2014 Camry, transmission lagging and vibrating, very annoying

My GF bought a 2014 Camry. Her last car, a 2011 Nissan Altima, had been a constant pain in the ass, and we were really looking forward to the peace of mind and trouble-free ownership that the Camry has a reputation for. I’ve always trusted Toyota, I’ve owned multiple Toyota cars and trucks and always thought of them as the #1 brand for reliability. My daily driver is a 2008 4Runner that has had zero issues, and my dad has been driving the same Camry since forever. So when we found the Camry for $10k with 167,000 miles, the top-level XLE trim, and excellent service records, we were overjoyed.

For one day, anyway. Because immediately, we noticed an annoying issue - one that I hasten to add, was NOT in evidence at all during the test drive (and we both drove it.) What happens, is when accelerating from around 25 mph to 30 mph, the transmission lags for a second or so, then vibrates very noticeably, before upshifting to the next gear. This issue was not evident at higher speeds, but most of her driving is going to be city driving and the car will constantly be in the 25-30mph range, so this is going to be exceptionally aggravating.

The transmission shifts quite smoothly when you manually shift the gears (it has a tiptronic-type manual mode where you can just nudge the shifter up or down to shift, as many automatic cars do nowadays). It’s only in “D” when this issue occurs, but come on, a car that’s meant to be used primarily in automatic mode should work properly in that mode, it shouldn’t be necessary to manually shift in order to have a pleasant driving experience in an automatic car.

I jump down the Google rabbit hole, and lo and behold, tons of people are complaining of the same issue (“Camry transmission shudder”)- that a faulty torque converter and/or a software glitch is the culprit, and that, in fact, Toyota repaired the issue for free in many cars under an extended warranty that was good up until 150,000 miles. Because of course it is. (There’s no dealer warranty on this car, and the service records do not show any replacement of the torque converter or any other transmission-related components at any point in the vehicle’s history.)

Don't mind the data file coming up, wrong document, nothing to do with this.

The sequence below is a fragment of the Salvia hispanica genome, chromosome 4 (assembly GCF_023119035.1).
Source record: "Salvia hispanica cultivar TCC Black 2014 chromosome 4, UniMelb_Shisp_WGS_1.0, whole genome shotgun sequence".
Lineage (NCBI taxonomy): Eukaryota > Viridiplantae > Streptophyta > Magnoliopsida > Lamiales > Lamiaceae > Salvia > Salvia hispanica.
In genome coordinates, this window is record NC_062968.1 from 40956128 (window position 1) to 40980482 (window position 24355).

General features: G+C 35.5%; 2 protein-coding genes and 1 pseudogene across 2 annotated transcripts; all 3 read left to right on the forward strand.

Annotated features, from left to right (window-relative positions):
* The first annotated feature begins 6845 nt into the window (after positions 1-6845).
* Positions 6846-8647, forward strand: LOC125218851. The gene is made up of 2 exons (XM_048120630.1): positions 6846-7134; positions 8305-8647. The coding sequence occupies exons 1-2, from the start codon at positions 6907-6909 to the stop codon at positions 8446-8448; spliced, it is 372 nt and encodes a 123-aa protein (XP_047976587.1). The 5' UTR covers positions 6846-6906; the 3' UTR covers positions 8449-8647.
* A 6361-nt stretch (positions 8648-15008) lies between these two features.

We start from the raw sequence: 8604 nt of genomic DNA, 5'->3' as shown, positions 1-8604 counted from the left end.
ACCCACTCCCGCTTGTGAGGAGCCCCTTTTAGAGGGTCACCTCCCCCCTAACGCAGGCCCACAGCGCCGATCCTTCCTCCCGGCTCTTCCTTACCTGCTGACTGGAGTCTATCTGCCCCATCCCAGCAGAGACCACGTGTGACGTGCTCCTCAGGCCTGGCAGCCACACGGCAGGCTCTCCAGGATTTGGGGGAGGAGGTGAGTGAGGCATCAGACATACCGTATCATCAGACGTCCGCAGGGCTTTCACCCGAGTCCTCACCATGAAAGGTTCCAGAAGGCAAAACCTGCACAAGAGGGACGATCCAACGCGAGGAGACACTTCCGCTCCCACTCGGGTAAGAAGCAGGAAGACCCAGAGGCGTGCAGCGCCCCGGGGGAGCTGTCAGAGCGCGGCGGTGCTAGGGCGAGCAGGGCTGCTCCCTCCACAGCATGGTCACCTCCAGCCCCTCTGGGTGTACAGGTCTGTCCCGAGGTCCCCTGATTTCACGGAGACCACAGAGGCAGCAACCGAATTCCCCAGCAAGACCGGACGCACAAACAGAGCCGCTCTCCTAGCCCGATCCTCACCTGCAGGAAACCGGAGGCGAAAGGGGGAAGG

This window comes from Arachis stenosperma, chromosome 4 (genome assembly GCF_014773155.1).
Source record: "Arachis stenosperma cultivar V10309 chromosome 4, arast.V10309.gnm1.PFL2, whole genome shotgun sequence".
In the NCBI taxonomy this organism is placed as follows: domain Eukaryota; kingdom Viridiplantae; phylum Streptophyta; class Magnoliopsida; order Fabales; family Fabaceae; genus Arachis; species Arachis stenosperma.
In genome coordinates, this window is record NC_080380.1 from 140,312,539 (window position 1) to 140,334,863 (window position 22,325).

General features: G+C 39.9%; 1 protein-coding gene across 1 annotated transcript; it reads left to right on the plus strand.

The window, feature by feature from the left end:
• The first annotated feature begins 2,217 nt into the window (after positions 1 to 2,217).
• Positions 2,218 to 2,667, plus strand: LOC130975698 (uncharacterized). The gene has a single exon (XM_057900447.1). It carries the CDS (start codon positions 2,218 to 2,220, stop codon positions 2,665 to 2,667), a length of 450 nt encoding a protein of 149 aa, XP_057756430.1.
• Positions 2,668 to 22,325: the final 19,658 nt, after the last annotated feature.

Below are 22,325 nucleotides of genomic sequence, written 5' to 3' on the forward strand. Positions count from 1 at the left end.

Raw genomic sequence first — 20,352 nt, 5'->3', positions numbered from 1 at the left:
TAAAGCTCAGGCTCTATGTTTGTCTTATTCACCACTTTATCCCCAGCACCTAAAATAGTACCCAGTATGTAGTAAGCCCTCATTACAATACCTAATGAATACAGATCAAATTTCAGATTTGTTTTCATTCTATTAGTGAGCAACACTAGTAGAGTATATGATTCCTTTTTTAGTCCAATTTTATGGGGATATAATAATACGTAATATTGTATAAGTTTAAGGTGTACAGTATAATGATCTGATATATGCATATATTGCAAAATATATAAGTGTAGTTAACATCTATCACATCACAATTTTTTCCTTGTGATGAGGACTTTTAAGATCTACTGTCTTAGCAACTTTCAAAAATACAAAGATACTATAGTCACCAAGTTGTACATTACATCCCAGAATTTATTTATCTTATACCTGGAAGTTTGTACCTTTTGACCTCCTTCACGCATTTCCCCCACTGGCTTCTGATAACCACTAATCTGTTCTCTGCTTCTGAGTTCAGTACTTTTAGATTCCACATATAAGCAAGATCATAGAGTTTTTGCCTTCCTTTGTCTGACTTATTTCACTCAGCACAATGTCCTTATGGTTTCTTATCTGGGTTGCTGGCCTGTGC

People on various forums are saying that they’ve been quoted $2500 to get this bullshit fixed, and that this experience has permanently soured them on Toyota’s reputation.

We’re both now kicking ourselves for not doing more research on the car before pulling the trigger on the purchase - doubly so for me, since I consider myself a car guy and I know about a lot of different cars and trucks, but the idea that a 2014 Camry would have any fundamental design flaw that might need to be researched, simply eluded me. :man_facepalming: :man_facepalming: :man_facepalming:

We’re still trying to figure out our next move. Only time will tell if this is something she can get used to, or simply use the “manual” mode and be OK with that, or whether it’s simply too much of a headache to not have repaired. It’s going to have to be serviced anyway - it’s going to need a timing belt, rotors and brakes, and some other things - and we’re dreading the price that a mechanic might quote us for (what I can only assume) would have to be a total transmission replacement. Or - maybe some workaround could be found? We simply don’t know. Is it possible to return a pre-owned, as-is car to a dealership? I’ve never even pondered the possibility before.

I guess I’m wondering if anyone else here has had the same issue, and if so, what did you do, or not do, to correct it?

Let’s see…

I drove a Fiat for 10 years using 1st, 3rd and 5th. Finally fixed it when I lost 3rd. I drove a Ford without reverse for, oh, I dunno? 5 years maybe. Got a BMW that shakes at precisely 58 mph. Got another one that makes noise below 40. I could go on and on. I still own all these cars, actually.

Point is, you get used to ‘foibles’ and learn to work with them. Your car sounds fine to me. In fact, I’ll give you $2500 for it right now! :wink: